Yesterday I got an email from my local bank about some future changes they’ll be making to their website. One of those changes will be a responsive design. The part that struck me was that a small local bank actually wrote that the new site “will be mobile responsive.” I’m sure internally they referred to the new design as responsive, and that pretty quickly everyone involved learned what a responsive design was. But – do most customers of this local bank have any idea what “mobile responsive” means? Probably not.
In their defense, the next sentence was “That means once you log in the page will respond to the size of the screen no matter if you’re viewing it on a phone, iPad, laptop, or anything else.” Why bother explaining when you can just skip the internal industry jargon and explain to them that it will work better on any device that they use?
I think this is really common. Most people don’t know that they’re doing it, they assume that the phrases and acronyms that they know are common to everyone else.
This isn’t easy to avoid. For us, it’s been a constant battle. I can write whatever I want, however I want on this blog. It doesn’t really matter, and I’m writing to a relatively narrow audience. When it comes to copy on Detailed Image that will influence sales and customer service though, I’m obsessed with clarity and brevity. Sometimes it’s a useful to remind yourself that the “average” American reads at a 7th or 8th grade level. What you write needs to be easily comprehended. For this reason, most copy gets combed over and picked apart by 3+ members of our team.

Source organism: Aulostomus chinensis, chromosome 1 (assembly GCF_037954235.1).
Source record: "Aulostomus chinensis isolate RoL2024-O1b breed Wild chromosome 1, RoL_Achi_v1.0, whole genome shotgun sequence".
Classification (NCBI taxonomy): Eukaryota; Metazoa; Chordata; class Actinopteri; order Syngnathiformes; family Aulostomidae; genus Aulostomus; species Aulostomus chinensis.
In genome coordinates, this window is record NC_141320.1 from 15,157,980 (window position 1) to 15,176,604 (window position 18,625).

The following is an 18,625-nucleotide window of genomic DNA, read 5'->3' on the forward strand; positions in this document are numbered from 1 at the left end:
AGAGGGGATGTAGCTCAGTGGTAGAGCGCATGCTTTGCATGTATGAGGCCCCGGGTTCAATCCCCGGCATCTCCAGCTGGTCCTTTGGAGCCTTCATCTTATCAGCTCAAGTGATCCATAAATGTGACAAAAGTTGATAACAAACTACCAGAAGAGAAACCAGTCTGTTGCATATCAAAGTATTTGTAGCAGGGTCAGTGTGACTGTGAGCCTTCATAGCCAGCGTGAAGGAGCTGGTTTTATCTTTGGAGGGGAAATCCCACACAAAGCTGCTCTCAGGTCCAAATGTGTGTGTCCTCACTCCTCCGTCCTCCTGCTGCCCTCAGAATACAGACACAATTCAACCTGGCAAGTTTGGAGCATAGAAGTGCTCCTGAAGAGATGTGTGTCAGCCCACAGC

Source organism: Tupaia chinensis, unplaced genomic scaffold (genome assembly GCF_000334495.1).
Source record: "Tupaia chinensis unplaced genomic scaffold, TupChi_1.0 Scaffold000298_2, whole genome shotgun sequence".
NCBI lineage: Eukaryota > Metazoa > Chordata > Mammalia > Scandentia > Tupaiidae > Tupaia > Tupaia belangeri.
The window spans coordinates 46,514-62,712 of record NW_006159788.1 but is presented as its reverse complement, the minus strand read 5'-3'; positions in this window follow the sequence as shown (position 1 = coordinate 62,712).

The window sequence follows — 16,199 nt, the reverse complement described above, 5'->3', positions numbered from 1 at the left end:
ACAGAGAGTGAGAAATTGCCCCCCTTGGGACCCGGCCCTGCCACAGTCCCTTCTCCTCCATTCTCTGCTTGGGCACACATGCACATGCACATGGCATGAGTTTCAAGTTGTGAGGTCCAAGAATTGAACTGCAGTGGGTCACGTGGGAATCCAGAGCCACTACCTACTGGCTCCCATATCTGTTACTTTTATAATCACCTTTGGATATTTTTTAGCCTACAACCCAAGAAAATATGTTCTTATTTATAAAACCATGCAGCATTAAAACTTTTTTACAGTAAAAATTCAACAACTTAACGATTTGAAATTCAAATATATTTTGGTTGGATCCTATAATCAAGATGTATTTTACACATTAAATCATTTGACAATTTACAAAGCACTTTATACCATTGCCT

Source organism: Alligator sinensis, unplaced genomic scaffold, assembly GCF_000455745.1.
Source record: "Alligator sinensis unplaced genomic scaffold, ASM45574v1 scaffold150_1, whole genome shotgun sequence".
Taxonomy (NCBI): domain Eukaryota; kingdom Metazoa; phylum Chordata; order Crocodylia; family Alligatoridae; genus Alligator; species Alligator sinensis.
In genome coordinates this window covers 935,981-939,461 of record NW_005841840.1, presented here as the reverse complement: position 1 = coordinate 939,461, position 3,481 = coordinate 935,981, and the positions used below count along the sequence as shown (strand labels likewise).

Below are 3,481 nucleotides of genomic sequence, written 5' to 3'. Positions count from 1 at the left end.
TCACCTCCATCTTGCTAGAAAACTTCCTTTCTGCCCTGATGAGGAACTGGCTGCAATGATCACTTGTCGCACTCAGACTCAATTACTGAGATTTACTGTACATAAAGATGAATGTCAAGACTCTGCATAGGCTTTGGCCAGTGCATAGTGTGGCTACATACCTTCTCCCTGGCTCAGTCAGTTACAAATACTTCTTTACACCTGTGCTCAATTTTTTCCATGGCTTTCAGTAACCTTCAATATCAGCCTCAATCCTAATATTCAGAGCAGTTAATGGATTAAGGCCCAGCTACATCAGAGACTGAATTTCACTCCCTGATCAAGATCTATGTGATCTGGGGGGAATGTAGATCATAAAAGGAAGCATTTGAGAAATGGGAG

In 2013 we launched our redesigned website to provide you with a superior shopping experience. The site now looks better and functions more efficiently, whether you’re on your computer, phone, or tablet, saving you time and money.
Maybe a better example is items that we dropship. We don’t stock extraordinarily large items, such as steam cleaners, water de-ionizer systems, and the like. They would take up a ton of space, they don’t sell all that frequently, and they’re a challenge to ship. Instead, whenever a customer buys one of these items we contact the manufacturer who then ships the item direct to the customer. Our site handles these purchases differently and makes it clear to the customer that the item will be shipping from the manufacturer instead of us. If you’re familiar with e-commerce at all, I could say “dropship” and you’d know that this was exactly what I was talking about.
We have a FAQ on the topic that explains this to customers. What we don’t ever do is use the word “dropship” because that is not common vernacular. I’m guessing most of our customers have never even heard the word, yet alone have an understanding of what it is. We always say “shipping directly from the manufacturer”, or some variation of that. Over the years each time we’ve revamped this system I’ve made it a point to make sure the word dropship doesn’t appear anywhere – on our site, in our automated emails, or even in our standard customer service responses.